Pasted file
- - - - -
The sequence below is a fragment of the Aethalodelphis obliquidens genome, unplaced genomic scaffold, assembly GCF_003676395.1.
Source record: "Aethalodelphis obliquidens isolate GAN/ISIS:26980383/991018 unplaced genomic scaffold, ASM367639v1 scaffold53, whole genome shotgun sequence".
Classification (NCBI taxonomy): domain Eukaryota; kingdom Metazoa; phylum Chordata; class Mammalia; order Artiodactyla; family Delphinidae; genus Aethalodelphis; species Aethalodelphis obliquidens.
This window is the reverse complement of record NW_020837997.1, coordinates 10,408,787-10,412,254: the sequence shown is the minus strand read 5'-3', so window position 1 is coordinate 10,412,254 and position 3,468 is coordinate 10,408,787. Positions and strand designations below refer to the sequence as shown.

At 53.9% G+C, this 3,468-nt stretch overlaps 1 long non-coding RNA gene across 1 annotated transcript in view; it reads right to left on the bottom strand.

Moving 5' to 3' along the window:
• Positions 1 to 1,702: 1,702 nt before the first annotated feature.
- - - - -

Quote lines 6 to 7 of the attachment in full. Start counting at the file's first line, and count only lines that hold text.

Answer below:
Moving 5' to 3' along the window:
• Positions 1 to 1,702: 1,702 nt before the first annotated feature.